This neatly positions Guinness to call a bipartisan pox down on all the modern political houses—Democratic, Republican, Libertarians, Occupiers—and to a small degree, he does lay the switch heavily on big corporations, the imperial arrogance of "regime change," government-sponsored "faith based initiatives," and even credit cards. This much will gladden the hearts of Jim Wallis and Tony Campolo. But the real fire in Guinness's boilers is lit by his heartfelt resentment at the slow drift of Americans from a democratic republic into the "soft despotism" of the nanny-state. He has no use for the cultured despisers of the Constitution and American history, and even less for the secularists who struggle to create the perfect social democracy where everybody has to be fed and nobody has to be good. And though Guinness names no names, Left evangelicals, for whom compassion serves mostly as a vehicle for acquiring elite prestige and good bookings, will understand that Guinness sees them as a problem more than a solution.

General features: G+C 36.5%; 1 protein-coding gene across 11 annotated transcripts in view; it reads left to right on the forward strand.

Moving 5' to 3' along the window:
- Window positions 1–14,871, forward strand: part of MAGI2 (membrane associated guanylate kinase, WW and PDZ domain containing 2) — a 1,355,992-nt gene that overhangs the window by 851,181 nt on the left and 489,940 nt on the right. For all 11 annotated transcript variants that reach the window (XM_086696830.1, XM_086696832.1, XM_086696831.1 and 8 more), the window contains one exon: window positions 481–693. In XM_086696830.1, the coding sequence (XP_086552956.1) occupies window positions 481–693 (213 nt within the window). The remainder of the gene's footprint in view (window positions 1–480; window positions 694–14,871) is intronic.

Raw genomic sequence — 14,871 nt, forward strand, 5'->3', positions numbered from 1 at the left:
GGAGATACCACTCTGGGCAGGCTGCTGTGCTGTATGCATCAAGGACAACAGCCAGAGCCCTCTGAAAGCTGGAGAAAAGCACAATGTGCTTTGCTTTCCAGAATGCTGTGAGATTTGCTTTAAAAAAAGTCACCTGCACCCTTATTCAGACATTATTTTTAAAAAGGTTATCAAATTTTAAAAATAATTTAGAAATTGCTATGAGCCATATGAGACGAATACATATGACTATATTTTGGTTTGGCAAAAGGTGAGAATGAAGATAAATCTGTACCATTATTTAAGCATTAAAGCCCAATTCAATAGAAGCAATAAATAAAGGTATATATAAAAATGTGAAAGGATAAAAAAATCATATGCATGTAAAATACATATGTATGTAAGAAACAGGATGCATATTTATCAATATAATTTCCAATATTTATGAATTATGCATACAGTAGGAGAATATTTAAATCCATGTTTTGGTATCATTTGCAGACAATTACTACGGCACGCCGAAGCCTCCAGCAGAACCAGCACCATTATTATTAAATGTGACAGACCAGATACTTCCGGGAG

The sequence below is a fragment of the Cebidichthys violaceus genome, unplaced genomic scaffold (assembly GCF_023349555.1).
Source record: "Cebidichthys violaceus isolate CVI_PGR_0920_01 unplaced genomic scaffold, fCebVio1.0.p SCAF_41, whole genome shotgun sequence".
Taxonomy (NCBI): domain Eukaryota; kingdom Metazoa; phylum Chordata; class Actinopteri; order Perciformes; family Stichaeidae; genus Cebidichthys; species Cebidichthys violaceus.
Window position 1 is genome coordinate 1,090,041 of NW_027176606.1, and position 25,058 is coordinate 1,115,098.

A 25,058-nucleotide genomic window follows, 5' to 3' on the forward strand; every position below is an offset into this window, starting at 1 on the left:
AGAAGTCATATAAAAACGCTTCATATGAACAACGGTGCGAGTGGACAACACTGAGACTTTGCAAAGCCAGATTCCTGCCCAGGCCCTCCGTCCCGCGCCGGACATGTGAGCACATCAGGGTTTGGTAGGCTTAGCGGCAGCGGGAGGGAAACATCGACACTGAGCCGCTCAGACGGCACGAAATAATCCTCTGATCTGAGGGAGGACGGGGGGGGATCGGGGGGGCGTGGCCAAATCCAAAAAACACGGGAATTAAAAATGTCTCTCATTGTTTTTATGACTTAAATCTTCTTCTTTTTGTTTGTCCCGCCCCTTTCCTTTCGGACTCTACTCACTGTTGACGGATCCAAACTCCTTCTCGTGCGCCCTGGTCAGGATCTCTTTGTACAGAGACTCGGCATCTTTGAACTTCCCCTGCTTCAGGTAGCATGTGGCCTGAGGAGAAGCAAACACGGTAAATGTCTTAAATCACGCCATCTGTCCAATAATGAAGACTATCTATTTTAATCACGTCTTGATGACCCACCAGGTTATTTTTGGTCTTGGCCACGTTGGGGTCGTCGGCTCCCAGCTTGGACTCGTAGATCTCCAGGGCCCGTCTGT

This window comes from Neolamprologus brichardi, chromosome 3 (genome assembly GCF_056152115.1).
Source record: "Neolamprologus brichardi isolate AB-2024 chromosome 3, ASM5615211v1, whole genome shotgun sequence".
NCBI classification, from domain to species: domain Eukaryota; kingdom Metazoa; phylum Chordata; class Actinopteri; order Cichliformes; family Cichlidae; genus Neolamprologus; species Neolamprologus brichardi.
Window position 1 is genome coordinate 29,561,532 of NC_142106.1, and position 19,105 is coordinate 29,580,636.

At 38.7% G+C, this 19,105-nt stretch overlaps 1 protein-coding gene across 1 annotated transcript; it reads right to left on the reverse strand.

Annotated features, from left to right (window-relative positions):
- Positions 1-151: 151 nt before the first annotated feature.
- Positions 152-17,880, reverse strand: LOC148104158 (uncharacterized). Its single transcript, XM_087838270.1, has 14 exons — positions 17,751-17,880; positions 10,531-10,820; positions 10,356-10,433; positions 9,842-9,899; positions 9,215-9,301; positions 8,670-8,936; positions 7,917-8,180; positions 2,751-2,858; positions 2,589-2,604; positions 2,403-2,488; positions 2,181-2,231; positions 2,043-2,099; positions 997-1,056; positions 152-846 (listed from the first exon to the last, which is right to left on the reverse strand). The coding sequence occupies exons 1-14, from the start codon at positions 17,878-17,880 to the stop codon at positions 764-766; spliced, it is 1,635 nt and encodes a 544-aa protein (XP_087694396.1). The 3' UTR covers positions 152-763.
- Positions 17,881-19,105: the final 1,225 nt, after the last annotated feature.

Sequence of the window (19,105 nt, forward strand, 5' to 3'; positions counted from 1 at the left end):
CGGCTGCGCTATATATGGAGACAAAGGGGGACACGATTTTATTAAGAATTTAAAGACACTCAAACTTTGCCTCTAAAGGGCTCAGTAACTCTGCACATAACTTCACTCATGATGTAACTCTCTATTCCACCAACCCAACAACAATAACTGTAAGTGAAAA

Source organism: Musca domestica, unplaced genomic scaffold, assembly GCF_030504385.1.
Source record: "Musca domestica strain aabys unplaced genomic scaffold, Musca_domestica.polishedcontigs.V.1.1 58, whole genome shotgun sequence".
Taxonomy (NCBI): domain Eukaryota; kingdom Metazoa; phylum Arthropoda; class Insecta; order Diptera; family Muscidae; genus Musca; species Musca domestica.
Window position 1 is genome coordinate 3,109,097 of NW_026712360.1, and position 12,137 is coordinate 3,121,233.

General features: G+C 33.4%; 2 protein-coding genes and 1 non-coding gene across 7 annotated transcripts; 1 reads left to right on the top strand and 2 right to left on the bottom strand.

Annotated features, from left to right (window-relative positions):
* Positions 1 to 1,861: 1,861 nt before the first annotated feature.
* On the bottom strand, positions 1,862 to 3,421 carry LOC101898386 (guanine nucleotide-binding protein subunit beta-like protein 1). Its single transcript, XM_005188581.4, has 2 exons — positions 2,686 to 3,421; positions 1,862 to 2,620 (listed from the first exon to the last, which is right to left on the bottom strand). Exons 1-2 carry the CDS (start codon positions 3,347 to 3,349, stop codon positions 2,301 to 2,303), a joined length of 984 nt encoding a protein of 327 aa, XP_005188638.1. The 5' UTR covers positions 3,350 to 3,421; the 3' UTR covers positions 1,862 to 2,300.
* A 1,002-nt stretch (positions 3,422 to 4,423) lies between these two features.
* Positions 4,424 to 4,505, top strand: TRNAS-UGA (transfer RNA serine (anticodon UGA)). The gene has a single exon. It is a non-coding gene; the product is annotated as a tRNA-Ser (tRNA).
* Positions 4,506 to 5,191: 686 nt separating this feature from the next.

The Danger of Forgetfulness
Guinness is not a historian, although his book is littered with Cassandra-like quotations from Cicero, Burke, Montesquieu, Churchill, Polybius, John Adams, Thomas Jefferson and Patrick Henry. Even the title is a historical allusion, to Abraham Lincoln's 1838 Lyceum Address, warning that the chief threat to American liberty would come, not from "some transatlantic military giant," but from within. "If destruction be our lot, we must ourselves be its author and finisher. As a nation of freemen, we must live through all time, or die by suicide."